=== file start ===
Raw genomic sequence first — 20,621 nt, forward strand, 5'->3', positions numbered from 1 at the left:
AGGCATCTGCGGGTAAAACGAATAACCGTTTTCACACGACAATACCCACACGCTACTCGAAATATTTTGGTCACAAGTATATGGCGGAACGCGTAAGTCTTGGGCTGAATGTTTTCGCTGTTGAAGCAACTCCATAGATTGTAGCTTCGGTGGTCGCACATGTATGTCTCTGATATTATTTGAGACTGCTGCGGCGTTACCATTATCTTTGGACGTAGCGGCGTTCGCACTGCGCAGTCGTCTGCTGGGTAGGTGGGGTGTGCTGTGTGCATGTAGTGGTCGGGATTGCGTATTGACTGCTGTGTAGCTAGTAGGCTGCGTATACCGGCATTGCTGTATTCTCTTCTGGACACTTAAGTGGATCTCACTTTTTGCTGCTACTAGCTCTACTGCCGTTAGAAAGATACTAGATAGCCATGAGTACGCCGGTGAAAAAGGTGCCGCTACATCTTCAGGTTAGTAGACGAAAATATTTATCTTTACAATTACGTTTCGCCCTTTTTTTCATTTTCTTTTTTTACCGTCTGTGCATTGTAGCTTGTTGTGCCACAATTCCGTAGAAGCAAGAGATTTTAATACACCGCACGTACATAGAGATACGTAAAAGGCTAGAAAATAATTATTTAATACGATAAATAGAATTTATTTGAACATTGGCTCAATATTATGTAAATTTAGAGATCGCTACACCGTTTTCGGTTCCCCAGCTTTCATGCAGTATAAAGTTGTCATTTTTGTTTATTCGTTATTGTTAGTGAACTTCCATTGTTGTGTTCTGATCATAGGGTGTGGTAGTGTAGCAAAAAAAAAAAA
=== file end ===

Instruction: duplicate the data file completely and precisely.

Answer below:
Raw genomic sequence first — 20,621 nt, forward strand, 5'->3', positions numbered from 1 at the left:
AGGCATCTGCGGGTAAAACGAATAACCGTTTTCACACGACAATACCCACACGCTACTCGAAATATTTTGGTCACAAGTATATGGCGGAACGCGTAAGTCTTGGGCTGAATGTTTTCGCTGTTGAAGCAACTCCATAGATTGTAGCTTCGGTGGTCGCACATGTATGTCTCTGATATTATTTGAGACTGCTGCGGCGTTACCATTATCTTTGGACGTAGCGGCGTTCGCACTGCGCAGTCGTCTGCTGGGTAGGTGGGGTGTGCTGTGTGCATGTAGTGGTCGGGATTGCGTATTGACTGCTGTGTAGCTAGTAGGCTGCGTATACCGGCATTGCTGTATTCTCTTCTGGACACTTAAGTGGATCTCACTTTTTGCTGCTACTAGCTCTACTGCCGTTAGAAAGATACTAGATAGCCATGAGTACGCCGGTGAAAAAGGTGCCGCTACATCTTCAGGTTAGTAGACGAAAATATTTATCTTTACAATTACGTTTCGCCCTTTTTTTCATTTTCTTTTTTTACCGTCTGTGCATTGTAGCTTGTTGTGCCACAATTCCGTAGAAGCAAGAGATTTTAATACACCGCACGTACATAGAGATACGTAAAAGGCTAGAAAATAATTATTTAATACGATAAATAGAATTTATTTGAACATTGGCTCAATATTATGTAAATTTAGAGATCGCTACACCGTTTTCGGTTCCCCAGCTTTCATGCAGTATAAAGTTGTCATTTTTGTTTATTCGTTATTGTTAGTGAACTTCCATTGTTGTGTTCTGATCATAGGGTGTGGTAGTGTAGCAAAAAAAAAAAA